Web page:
[Haskell-cafe] Market Place for Haskell development teams?

Jörg Roman Rudnick joerg.rudnick at t-online.de
Mon Oct 5 23:09:26 EDT 2009

Hi Alberto,

you are working on *second order scalibility*?? Great. May I regard you 
a one of the first of a breed of Haskell business evangelists?? ;-))

Somebody stated here - sorry, the name's missing - the relevance of 
Hackage being diminuished by the great amount of *scientific* libraries, 
no joke... Personally, I don't think Haskell should become like Java & 
Co. So for at least for two reasons, I see at least two reasons to speak 
open about what you are seemingly interested:

o   to support Haskell library developers to better realize the value of 
their work, and teams intending software projects in the non-standard 
areas to realize advantages of using Haskell, once they are given

o   to prevent conflicts, when Haskell grows economically more 
successful, and allowing a harmonious transition between both cultures

Keep on the work ;-)


Alberto G. Corona wrote:
>     This reminds me of the whole agent thing -- pretty much dominated
>     by Java (e.g., Jade, Jason, Jack) nowadays --, for which I would
>     bet lots things are done more straigthforward using Haskell --
>     especially those parts the Java coders are usually proud of...
>     Let's maybe speak of *second order scalability*:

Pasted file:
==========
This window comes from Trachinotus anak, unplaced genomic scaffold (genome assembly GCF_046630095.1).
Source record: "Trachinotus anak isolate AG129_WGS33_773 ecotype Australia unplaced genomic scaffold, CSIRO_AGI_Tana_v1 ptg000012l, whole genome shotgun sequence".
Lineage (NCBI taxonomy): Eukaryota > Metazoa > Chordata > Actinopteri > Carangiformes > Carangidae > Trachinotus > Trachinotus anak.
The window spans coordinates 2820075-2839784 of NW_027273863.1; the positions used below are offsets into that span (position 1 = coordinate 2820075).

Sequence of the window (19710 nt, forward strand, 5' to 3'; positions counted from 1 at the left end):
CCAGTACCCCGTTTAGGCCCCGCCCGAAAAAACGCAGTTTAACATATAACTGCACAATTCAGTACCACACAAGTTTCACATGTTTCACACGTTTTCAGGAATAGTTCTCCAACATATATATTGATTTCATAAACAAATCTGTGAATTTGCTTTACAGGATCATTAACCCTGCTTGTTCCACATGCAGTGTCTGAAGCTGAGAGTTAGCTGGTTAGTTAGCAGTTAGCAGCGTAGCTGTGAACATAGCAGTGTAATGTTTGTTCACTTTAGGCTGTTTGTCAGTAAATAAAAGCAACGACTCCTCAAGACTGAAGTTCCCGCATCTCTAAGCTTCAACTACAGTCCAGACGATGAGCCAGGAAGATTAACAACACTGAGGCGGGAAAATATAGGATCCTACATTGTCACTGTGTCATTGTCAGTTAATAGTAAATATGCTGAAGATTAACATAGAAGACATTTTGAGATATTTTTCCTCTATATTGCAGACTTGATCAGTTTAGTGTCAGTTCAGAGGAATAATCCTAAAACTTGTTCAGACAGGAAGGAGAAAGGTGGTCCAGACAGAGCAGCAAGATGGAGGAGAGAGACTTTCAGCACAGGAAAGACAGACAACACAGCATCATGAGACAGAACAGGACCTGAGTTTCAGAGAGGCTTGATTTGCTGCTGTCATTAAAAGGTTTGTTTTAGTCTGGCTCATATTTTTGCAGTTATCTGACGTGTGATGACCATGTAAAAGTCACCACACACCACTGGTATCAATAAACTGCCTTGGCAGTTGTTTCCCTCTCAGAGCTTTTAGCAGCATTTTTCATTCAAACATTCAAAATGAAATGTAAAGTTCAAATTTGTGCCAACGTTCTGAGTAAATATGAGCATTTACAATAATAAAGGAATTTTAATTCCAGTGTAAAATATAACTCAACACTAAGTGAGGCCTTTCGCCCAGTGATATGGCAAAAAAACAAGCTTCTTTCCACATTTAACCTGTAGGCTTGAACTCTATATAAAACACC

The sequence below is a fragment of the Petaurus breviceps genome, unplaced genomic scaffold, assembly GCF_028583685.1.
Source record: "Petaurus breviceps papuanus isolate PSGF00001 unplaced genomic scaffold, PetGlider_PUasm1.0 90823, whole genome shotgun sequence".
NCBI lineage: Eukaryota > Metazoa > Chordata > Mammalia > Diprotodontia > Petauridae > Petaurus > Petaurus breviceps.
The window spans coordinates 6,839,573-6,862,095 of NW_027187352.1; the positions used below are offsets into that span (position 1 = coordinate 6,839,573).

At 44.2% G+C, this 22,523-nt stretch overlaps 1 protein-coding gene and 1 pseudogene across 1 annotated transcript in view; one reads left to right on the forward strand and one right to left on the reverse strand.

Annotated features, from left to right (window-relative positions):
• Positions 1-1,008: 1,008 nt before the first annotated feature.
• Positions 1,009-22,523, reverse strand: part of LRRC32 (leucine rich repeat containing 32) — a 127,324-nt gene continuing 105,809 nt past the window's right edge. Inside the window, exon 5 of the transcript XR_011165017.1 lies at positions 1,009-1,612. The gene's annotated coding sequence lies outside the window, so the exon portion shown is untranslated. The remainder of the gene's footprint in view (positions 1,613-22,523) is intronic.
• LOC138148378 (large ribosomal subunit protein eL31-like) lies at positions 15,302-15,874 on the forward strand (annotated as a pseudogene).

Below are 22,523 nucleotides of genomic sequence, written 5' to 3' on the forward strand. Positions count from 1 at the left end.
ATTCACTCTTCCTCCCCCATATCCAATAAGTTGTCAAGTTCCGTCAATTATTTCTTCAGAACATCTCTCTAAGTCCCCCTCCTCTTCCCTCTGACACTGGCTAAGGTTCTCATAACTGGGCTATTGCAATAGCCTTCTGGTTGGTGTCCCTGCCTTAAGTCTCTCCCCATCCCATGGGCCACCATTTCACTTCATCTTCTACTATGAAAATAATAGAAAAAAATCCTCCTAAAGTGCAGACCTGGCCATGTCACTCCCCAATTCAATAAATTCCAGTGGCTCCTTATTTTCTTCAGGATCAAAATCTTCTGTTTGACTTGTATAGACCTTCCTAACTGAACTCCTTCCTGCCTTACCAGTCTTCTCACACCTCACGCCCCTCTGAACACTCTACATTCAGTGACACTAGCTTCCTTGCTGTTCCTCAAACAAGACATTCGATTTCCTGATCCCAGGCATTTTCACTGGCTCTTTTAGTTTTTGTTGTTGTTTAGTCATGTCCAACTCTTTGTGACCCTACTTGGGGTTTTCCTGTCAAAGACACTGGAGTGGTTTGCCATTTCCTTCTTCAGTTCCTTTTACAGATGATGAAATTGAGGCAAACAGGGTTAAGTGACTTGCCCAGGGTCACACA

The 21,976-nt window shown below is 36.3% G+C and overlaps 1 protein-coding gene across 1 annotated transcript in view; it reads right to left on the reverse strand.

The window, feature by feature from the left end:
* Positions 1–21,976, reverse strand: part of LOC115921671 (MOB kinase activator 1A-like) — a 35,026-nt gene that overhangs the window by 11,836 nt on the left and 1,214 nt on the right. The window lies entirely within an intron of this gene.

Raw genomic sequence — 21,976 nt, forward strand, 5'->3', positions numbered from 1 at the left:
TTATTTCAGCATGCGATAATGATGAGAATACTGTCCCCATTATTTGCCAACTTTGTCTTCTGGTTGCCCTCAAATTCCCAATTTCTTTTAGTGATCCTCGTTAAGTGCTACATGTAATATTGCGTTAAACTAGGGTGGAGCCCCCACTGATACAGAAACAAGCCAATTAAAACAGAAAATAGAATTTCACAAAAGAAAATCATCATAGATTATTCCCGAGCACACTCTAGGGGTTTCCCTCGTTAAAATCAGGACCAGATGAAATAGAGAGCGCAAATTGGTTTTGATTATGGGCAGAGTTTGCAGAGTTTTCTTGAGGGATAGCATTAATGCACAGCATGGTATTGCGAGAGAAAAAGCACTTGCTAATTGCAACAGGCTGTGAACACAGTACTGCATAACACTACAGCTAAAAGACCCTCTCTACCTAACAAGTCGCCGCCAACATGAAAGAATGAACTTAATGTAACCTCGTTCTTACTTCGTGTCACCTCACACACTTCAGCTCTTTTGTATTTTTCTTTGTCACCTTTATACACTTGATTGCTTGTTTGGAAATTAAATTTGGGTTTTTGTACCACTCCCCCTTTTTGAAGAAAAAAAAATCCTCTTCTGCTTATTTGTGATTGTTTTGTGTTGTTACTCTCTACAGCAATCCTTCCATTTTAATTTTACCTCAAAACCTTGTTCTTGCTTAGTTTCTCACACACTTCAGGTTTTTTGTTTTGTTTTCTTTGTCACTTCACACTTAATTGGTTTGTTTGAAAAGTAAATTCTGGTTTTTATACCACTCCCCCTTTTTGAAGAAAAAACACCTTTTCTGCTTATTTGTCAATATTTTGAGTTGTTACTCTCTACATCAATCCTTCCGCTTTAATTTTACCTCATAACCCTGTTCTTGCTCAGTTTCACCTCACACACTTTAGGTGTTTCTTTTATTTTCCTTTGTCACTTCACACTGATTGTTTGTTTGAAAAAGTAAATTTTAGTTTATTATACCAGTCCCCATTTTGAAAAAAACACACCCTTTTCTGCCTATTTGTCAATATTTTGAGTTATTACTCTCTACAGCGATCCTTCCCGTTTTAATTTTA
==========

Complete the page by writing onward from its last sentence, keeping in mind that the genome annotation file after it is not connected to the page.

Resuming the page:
>     As first order scalability would rather be a matter in space time
>     load increased by repetitions, the concern of second order
>     scalability would be more about a *fractal* expansion of concepts
>     like a *closure* -- Haskell, already in a vivid exchange with
>     interactive theorem proving (e.g. Coq adopts type classes from
>     Haskell and dependent types vice versa) seems excellently
>     prepared... :-)
> Interesting. I´m working in something like second order scalability. 
> Instead of brute performance by  redundancy,  high speed networks and 
> fast disks, scalability can be achieved by looking at the properties 
> of the data. 
>     I ever tended to say financial applications are especially prone
>     to be boring -- the prototype of repetitive IT, even for strategy
>     the stupid 'traffic lights cockpits' or OLAP(!) ... But this
>     problem is rather supply driven to me.
> For sure. This is supply driven. There are a lack of new ideas mainly 
> because the technology is low level and obsolete.

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